Innovation proposed? The project put in place a preemptive CTP

Why? Vulnerable households globally, and in the Philippines, struggle to protect themselves from disasters. Vulnerability is determined by poverty, lack of information, and lack of resources: communities’ lack of disaster preparedness often stems from a lack of financial resources, governmental neglect and the inability to predict the impact of disasters. 

Learning questions

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Humanitarian actors’ ability and capacity to reduce disaster impacts were strengthened by the inte-gration of impact-based forecasting models in disaster early action protocols that will enable the re-lease of financial support (grants/services) to the most vulnerable before a disaster strikes.

Local leadership is instrumental in safeguarding the rights of citizens and in promoting participation.

The pilot is not just a technical pilot to see how the use of data and triggers affect the resilience of vulnerable people; but about building roadmap towards a lasting collaboration between the two sectors as an additional way of operations for the humanitarian sector as well as the financial sector.

Overall Impact ​

Vulnerable communities are better prepared to manage and cope the financial adverse impact of climate relates disasters.

By the end of the project period, key accomplishments of B-READY included the following:

  • 1,981 vulnerable households (101% of target) acquired knowledge on the benefits and management of financial products and gained increased access to financial services like savings and mobile accounts.
  • 54 referral pathways for safeguarding rights and welfare of vulnerable groups such as poor women, children, persons with disabilities (PWDs) were enhanced before and during the emergency crisis.
  • The local government, financial service providers (FSPs) and humanitarian actors are practicing efficient, safe and transparent cash transfer programs through digital disbursement before the impact of a disaster.
  • 17 community-based FSPs and merchants (113% of target) have been established and linked to the market.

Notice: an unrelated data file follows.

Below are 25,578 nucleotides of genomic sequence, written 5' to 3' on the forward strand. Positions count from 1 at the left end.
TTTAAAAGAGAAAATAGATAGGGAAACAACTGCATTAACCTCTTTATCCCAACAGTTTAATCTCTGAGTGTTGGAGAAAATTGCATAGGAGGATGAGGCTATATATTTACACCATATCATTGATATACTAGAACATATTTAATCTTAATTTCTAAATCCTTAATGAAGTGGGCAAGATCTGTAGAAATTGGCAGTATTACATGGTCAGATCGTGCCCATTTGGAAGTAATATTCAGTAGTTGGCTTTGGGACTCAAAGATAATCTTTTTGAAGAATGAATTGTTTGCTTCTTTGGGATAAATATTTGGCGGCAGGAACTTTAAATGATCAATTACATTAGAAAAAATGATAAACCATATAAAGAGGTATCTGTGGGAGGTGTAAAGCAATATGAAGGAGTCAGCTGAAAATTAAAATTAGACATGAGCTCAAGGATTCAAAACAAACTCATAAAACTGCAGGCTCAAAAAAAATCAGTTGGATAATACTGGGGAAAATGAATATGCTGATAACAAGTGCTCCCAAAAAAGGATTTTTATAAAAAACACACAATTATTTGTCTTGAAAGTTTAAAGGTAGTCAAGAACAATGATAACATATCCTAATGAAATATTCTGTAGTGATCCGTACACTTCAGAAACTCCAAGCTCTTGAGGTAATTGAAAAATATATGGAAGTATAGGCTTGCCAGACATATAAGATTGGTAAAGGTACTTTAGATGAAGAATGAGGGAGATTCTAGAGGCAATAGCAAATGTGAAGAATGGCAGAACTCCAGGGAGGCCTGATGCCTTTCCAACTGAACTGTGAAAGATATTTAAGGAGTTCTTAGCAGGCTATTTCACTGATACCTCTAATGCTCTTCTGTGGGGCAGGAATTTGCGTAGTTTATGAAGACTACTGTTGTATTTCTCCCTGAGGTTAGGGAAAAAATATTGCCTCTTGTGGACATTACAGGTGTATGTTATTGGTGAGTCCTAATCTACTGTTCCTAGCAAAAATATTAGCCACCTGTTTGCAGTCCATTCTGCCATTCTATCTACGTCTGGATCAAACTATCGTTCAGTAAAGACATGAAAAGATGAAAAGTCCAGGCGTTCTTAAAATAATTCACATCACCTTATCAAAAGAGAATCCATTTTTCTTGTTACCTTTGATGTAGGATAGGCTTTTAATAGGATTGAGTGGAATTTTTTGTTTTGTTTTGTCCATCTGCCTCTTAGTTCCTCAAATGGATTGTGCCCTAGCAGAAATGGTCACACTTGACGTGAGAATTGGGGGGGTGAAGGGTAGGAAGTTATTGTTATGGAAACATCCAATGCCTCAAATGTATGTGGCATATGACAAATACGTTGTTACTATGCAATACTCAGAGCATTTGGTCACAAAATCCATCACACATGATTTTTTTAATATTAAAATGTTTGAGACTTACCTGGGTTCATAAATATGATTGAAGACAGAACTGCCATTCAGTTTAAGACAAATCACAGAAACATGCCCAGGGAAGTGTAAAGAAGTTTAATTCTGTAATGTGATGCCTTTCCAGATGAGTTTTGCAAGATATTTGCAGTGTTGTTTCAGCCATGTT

• 10 risk maps and contingency plans (200% of target) were created and used by target local government units and humanitarian actors.
  • An index on parametrical cyclone models has been tested to evaluate the probability of damage caused by a typhoon (e.g., wind and precipitation).
  • Triggers for preemptive cash transfer have been collectively designed and determined by humanitarian actors involved in data forecasting, civil society organizations and government.
  • Local stakeholders and FSPs twice successfully executed preemptive cash-transfers based on identified triggers and data forecast.
  • For project sustainability and scaling-up, the Municipal Legislative Council (Sangguniang Bayan) passed a resolution adopting the B-READY parametric index as basis for preemptive disaster and cash transfer response.


The B-READY model has been adopted by the local government of Salcedo, East Samar, Philippines and issued a resolution to adopt the whole B-READY model as part of early warning, early action; more specifically, the use of digital forecast technology for 3 days release of cash grant for early action and protection.

Scaling plans

“B-READY is piloted in Indonesia (under FCDO) and Sudan (under Sudan Joint Response) and is being scaled up in the Philippines. Furthermore, the partnership has applied for ECHO funding to continue the pilot in Indonesia and to expand to Bangladesh. Talks are ongoing to explore funding opportunities for Uganda as well.

  • DIF 4
  • Participating organisations Oxfam Novib (lead), Plan International, Global Parametrics
  • Innovation phase: Scaling
  • Project period 1 April 2021 – 31 March 2022
  • Budget: €800.000″

Variables of success

  • Past track record with VISA card and Oxfam’s experience in Typhoon Haiyan (Yolanda) on cash transfer.
  • Very good communication among project stakeholders and enabling relationship with the local government of Salcedo.
  • Local government’s receptiveness, openness and ownership of the B-READY project, including its active involvement in developing the guidelines for preemptive cash transfer.